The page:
Fox News peddled misinformation about the coronavirus 253 times in five days: study

Laura Ingraham was single-handedly responsible for about a quarter of the misleading claims, averaging 12 per show

Published July 17, 2020 11:32PM (EDT)

Advertisements featuring Fox News personalities, including Bret Baier, Martha MacCallum, Tucker Carlson, Laura Ingraham, and Sean Hannity, adorn the front of the News Corporation building, (Getty Images/Drew Angerer/Getty Images)
Advertisements featuring Fox News personalities, including Bret Baier, Martha MacCallum, Tucker Carlson, Laura Ingraham, and Sean Hannity, adorn the front of the News Corporation building, (Getty Images/Drew Angerer/Getty Images)

A new study finds that Fox News peddled misinformation about the coronavirus pandemic 253 times in only five days. The documented instances included claims which undermined science and faith in experts, as well as demands that schools and businesses reopen at the risk of public health.

Primetime host Laura Ingraham, who has no medical or scientific background whatsoever, led the pack with about a quarter of the claims — 63 total, or just more than 12 per show. Additionally, the network's "straight news" programs contributed about 35% of the misinformation.

The study, published Thursday by media watchdog Media Matters for America, was conducted from July 6 to 10 — the week after a Yahoo News report proclaimed that Fox's coronavirus coverage had taken a "remarkable turn" for the better.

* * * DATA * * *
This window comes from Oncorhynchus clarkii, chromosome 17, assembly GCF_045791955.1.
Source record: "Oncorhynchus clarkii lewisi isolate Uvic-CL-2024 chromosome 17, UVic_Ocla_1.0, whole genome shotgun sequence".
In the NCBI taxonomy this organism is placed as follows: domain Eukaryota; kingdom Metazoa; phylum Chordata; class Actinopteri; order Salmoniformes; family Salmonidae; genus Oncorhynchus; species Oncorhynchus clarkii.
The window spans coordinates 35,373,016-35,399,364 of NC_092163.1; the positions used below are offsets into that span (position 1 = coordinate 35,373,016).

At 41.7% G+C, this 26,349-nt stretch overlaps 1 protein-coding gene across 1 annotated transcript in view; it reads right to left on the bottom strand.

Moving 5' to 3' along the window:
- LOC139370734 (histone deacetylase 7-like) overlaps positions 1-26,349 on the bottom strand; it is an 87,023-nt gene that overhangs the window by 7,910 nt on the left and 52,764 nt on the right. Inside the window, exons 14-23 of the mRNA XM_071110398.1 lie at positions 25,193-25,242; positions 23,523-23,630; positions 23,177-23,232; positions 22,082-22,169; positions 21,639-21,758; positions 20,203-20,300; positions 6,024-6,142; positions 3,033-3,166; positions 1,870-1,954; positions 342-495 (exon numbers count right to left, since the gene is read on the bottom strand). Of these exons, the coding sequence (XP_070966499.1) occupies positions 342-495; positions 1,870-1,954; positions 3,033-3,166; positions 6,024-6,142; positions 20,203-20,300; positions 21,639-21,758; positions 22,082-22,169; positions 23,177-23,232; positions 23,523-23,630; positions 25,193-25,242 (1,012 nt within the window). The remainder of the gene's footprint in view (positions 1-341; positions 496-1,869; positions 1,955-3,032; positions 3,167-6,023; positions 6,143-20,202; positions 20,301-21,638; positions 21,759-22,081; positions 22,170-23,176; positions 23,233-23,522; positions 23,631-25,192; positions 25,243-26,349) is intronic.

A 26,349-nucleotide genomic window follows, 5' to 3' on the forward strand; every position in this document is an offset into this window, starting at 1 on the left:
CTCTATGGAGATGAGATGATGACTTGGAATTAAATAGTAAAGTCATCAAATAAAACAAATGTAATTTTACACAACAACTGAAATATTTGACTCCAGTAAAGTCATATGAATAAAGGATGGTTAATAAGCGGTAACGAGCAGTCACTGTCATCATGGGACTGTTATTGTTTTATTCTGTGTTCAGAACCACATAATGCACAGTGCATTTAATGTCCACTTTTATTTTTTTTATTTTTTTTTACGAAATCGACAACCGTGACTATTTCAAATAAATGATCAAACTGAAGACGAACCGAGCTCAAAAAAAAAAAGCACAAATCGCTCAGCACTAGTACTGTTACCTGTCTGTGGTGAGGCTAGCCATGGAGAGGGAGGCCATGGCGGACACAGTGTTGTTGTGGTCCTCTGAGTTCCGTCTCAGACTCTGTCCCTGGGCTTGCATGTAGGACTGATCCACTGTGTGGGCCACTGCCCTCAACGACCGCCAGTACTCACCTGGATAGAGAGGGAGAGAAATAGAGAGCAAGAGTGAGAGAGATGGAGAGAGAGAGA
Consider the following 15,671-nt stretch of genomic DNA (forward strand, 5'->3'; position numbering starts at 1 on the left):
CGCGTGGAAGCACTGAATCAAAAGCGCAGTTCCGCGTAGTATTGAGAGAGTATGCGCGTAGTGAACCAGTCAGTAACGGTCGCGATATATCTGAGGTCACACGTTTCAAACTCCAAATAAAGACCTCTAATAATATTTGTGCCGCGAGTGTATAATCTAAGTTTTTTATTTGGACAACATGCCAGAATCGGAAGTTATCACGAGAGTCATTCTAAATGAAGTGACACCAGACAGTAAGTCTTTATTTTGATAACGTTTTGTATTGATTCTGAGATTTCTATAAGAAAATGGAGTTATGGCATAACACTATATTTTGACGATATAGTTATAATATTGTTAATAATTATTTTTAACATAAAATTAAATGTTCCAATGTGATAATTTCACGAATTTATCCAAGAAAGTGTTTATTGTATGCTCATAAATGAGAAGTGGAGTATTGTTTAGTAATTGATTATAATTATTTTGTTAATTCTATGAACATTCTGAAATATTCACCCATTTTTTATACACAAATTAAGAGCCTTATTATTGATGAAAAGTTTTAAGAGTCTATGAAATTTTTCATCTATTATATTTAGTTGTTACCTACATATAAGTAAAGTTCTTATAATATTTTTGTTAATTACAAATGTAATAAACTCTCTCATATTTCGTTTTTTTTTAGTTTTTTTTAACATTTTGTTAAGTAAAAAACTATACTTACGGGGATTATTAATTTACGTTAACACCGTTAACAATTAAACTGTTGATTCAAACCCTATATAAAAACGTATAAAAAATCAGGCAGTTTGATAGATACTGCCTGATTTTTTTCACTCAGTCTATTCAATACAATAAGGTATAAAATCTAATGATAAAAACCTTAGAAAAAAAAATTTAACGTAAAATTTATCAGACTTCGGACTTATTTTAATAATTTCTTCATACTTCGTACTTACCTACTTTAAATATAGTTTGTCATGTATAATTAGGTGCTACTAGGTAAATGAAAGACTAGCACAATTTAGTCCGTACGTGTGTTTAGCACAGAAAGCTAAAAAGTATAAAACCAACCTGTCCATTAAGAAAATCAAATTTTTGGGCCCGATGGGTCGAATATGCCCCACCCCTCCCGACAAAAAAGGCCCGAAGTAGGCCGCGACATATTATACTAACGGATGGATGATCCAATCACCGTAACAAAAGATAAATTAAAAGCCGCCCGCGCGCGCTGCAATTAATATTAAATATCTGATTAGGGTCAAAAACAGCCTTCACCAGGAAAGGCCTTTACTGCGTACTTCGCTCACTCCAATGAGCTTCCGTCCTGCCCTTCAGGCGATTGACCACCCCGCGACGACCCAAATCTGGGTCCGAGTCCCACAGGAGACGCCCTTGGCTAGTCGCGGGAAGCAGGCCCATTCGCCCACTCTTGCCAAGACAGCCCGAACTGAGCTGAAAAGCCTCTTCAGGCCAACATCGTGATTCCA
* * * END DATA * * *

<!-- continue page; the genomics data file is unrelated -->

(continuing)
However haltingly and incompletely, the president's favorite news outlet has started to acknowledge, across various programs and its news site, that the coronavirus is a far graver threat than even [President Donald] Trump himself will acknowledge.

That report cited two articles on the network's website and two instances of Fox News personalities Sean Hannity and Steve Doocy making remarks about masks that, while stopping short of endorsements, did not mock them outright.

The article also pointed out that Fox News requires its employees to wear masks at work most of the time. Additionally, the network appears to have canceled a Fox Nation show about the pandemic hosted by coronavirus conspiracy theorist Alex Berenson, though extant episodes remain available.

The data in the Media Matters study flatly contradicts the isolated examples from the Yahoo report. Here is a quick breakdown:

  • About half the incidents — 115 claims — challenged scientific consensus and undermined official government recommendations, such as social distancing and masking guidelines.
  • "The Ingraham Angle" was the clear leader of the pack, pushing misinformation 63 times, more than half of which came from Ingraham herself, who undermined science a staggering 21 times in five days.
  • "Fox & Friends" took second place with 45 instances; "Hannity" and "Tucker Carlson Tonight" finished in a dead heat for third, clocking 21 and 20 instances, respectively.
  • Straight news programs delivered more than a third of the misinformation, led by Martha MacCallum's "The Story" with 20 claims.
  • Eight claims defended or endorsed unproven remedies such as hydroxychloroquine, days after the FDA told people not to take it outside of hospitals or clinical trials.